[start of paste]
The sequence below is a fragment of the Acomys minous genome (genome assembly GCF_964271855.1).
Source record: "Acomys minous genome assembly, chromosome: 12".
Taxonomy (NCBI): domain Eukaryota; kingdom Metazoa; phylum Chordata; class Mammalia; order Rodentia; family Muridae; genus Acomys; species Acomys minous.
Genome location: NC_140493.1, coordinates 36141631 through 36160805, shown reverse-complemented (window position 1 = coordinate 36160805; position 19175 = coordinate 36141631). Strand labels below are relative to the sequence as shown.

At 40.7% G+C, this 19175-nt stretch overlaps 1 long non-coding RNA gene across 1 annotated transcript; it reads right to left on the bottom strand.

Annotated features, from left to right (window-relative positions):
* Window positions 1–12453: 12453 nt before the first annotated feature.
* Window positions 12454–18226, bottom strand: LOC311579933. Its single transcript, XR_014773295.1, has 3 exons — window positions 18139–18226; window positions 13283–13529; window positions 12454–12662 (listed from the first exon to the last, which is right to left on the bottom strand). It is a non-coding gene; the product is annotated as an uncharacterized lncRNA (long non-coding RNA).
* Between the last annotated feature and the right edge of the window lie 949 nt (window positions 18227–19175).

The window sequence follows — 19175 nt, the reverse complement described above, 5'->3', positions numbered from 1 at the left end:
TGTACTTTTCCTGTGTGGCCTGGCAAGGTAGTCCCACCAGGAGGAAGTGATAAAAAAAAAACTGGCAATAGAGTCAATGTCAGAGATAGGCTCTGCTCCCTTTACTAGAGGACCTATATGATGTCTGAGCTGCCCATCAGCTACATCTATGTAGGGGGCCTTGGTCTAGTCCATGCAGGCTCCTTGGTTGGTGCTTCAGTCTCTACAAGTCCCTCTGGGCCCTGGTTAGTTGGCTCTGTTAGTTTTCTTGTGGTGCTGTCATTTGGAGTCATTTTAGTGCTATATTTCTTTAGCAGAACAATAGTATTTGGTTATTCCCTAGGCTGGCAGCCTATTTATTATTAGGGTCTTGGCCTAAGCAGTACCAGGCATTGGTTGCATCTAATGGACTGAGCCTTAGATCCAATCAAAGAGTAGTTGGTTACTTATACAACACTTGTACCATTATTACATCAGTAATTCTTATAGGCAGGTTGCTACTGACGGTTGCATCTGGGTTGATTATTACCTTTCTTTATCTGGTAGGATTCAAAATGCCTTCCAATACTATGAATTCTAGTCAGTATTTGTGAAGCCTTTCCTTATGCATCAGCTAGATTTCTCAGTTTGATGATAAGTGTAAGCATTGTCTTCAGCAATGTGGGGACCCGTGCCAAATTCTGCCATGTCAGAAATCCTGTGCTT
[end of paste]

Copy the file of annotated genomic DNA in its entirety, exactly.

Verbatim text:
The sequence below is a fragment of the Acomys minous genome (genome assembly GCF_964271855.1).
Source record: "Acomys minous genome assembly, chromosome: 12".
Taxonomy (NCBI): domain Eukaryota; kingdom Metazoa; phylum Chordata; class Mammalia; order Rodentia; family Muridae; genus Acomys; species Acomys minous.
Genome location: NC_140493.1, coordinates 36141631 through 36160805, shown reverse-complemented (window position 1 = coordinate 36160805; position 19175 = coordinate 36141631). Strand labels below are relative to the sequence as shown.

At 40.7% G+C, this 19175-nt stretch overlaps 1 long non-coding RNA gene across 1 annotated transcript; it reads right to left on the bottom strand.

Annotated features, from left to right (window-relative positions):
* Window positions 1–12453: 12453 nt before the first annotated feature.
* Window positions 12454–18226, bottom strand: LOC311579933. Its single transcript, XR_014773295.1, has 3 exons — window positions 18139–18226; window positions 13283–13529; window positions 12454–12662 (listed from the first exon to the last, which is right to left on the bottom strand). It is a non-coding gene; the product is annotated as an uncharacterized lncRNA (long non-coding RNA).
* Between the last annotated feature and the right edge of the window lie 949 nt (window positions 18227–19175).

The window sequence follows — 19175 nt, the reverse complement described above, 5'->3', positions numbered from 1 at the left end:
TGTACTTTTCCTGTGTGGCCTGGCAAGGTAGTCCCACCAGGAGGAAGTGATAAAAAAAAAACTGGCAATAGAGTCAATGTCAGAGATAGGCTCTGCTCCCTTTACTAGAGGACCTATATGATGTCTGAGCTGCCCATCAGCTACATCTATGTAGGGGGCCTTGGTCTAGTCCATGCAGGCTCCTTGGTTGGTGCTTCAGTCTCTACAAGTCCCTCTGGGCCCTGGTTAGTTGGCTCTGTTAGTTTTCTTGTGGTGCTGTCATTTGGAGTCATTTTAGTGCTATATTTCTTTAGCAGAACAATAGTATTTGGTTATTCCCTAGGCTGGCAGCCTATTTATTATTAGGGTCTTGGCCTAAGCAGTACCAGGCATTGGTTGCATCTAATGGACTGAGCCTTAGATCCAATCAAAGAGTAGTTGGTTACTTATACAACACTTGTACCATTATTACATCAGTAATTCTTATAGGCAGGTTGCTACTGACGGTTGCATCTGGGTTGATTATTACCTTTCTTTATCTGGTAGGATTCAAAATGCCTTCCAATACTATGAATTCTAGTCAGTATTTGTGAAGCCTTTCCTTATGCATCAGCTAGATTTCTCAGTTTGATGATAAGTGTAAGCATTGTCTTCAGCAATGTGGGGACCCGTGCCAAATTCTGCCATGTCAGAAATCCTGTGCTT